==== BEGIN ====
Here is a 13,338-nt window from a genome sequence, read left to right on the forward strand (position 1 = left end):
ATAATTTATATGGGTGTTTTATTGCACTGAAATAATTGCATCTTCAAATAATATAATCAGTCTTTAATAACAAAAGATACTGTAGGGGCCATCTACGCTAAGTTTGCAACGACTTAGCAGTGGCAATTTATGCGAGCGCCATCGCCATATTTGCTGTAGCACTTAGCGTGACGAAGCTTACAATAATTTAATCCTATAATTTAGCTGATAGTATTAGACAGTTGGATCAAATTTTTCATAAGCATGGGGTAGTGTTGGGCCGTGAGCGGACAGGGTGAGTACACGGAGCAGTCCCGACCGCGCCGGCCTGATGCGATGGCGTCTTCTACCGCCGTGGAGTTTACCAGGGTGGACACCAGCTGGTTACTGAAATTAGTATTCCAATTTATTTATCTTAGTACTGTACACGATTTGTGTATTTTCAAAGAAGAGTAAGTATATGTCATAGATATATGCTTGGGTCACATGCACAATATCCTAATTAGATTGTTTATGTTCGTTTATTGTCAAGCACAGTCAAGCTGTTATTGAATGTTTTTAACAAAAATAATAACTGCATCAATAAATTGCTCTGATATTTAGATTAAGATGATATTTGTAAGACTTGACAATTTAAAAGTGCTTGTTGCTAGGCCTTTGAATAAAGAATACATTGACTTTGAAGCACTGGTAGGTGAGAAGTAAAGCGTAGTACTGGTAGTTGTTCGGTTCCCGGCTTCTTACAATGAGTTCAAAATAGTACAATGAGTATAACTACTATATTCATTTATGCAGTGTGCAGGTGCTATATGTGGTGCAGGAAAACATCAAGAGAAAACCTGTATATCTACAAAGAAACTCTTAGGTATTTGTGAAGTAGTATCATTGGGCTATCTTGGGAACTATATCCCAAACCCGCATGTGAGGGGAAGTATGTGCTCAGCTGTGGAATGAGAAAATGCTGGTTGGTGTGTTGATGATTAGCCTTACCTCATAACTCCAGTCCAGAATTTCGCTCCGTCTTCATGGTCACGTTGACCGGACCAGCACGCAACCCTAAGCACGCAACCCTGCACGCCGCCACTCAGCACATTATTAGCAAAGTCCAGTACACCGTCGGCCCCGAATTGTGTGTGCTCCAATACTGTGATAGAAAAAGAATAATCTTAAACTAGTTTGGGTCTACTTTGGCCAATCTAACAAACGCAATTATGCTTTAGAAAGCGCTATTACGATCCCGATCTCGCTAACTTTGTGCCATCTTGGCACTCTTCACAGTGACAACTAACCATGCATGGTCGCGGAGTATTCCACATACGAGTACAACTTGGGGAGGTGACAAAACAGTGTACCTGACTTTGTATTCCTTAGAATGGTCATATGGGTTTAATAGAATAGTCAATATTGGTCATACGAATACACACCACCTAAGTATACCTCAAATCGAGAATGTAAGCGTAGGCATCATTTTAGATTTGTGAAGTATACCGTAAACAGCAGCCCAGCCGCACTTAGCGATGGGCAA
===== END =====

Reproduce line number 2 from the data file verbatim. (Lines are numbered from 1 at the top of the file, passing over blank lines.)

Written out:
ATAATTTATATGGGTGTTTTATTGCACTGAAATAATTGCATCTTCAAATAATATAATCAGTCTTTAATAACAAAAGATACTGTAGGGGCCATCTACGCTAAGTTTGCAACGACTTAGCAGTGGCAATTTATGCGAGCGCCATCGCCATATTTGCTGTAGCACTTAGCGTGACGAAGCTTACAATAATTTAATCCTATAATTTAGCTGATAGTATTAGACAGTTGGATCAAATTTTTCATAAGCATGGGGTAGTGTTGGGCCGTGAGCGGACAGGGTGAGTACACGGAGCAGTCCCGACCGCGCCGGCCTGATGCGATGGCGTCTTCTACCGCCGTGGAGTTTACCAGGGTGGACACCAGCTGGTTACTGAAATTAGTATTCCAATTTATTTATCTTAGTACTGTACACGATTTGTGTATTTTCAAAGAAGAGTAAGTATATGTCATAGATATATGCTTGGGTCACATGCACAATATCCTAATTAGATTGTTTATGTTCGTTTATTGTCAAGCACAGTCAAGCTGTTATTGAATGTTTTTAACAAAAATAATAACTGCATCAATAAATTGCTCTGATATTTAGATTAAGATGATATTTGTAAGACTTGACAATTTAAAAGTGCTTGTTGCTAGGCCTTTGAATAAAGAATACATTGACTTTGAAGCACTGGTAGGTGAGAAGTAAAGCGTAGTACTGGTAGTTGTTCGGTTCCCGGCTTCTTACAATGAGTTCAAAATAGTACAATGAGTATAACTACTATATTCATTTATGCAGTGTGCAGGTGCTATATGTGGTGCAGGAAAACATCAAGAGAAAACCTGTATATCTACAAAGAAACTCTTAGGTATTTGTGAAGTAGTATCATTGGGCTATCTTGGGAACTATATCCCAAACCCGCATGTGAGGGGAAGTATGTGCTCAGCTGTGGAATGAGAAAATGCTGGTTGGTGTGTTGATGATTAGCCTTACCTCATAACTCCAGTCCAGAATTTCGCTCCGTCTTCATGGTCACGTTGACCGGACCAGCACGCAACCCTAAGCACGCAACCCTGCACGCCGCCACTCAGCACATTATTAGCAAAGTCCAGTACACCGTCGGCCCCGAATTGTGTGTGCTCCAATACTGTGATAGAAAAAGAATAATCTTAAACTAGTTTGGGTCTACTTTGGCCAATCTAACAAACGCAATTATGCTTTAGAAAGCGCTATTACGATCCCGATCTCGCTAACTTTGTGCCATCTTGGCACTCTTCACAGTGACAACTAACCATGCATGGTCGCGGAGTATTCCACATACGAGTACAACTTGGGGAGGTGACAAAACAGTGTACCTGACTTTGTATTCCTTAGAATGGTCATATGGGTTTAATAGAATAGTCAATATTGGTCATACGAATACACACCACCTAAGTATACCTCAAATCGAGAATGTAAGCGTAGGCATCATTTTAGATTTGTGAAGTATACCGTAAACAGCAGCCCAGCCGCACTTAGCGATGGGCAA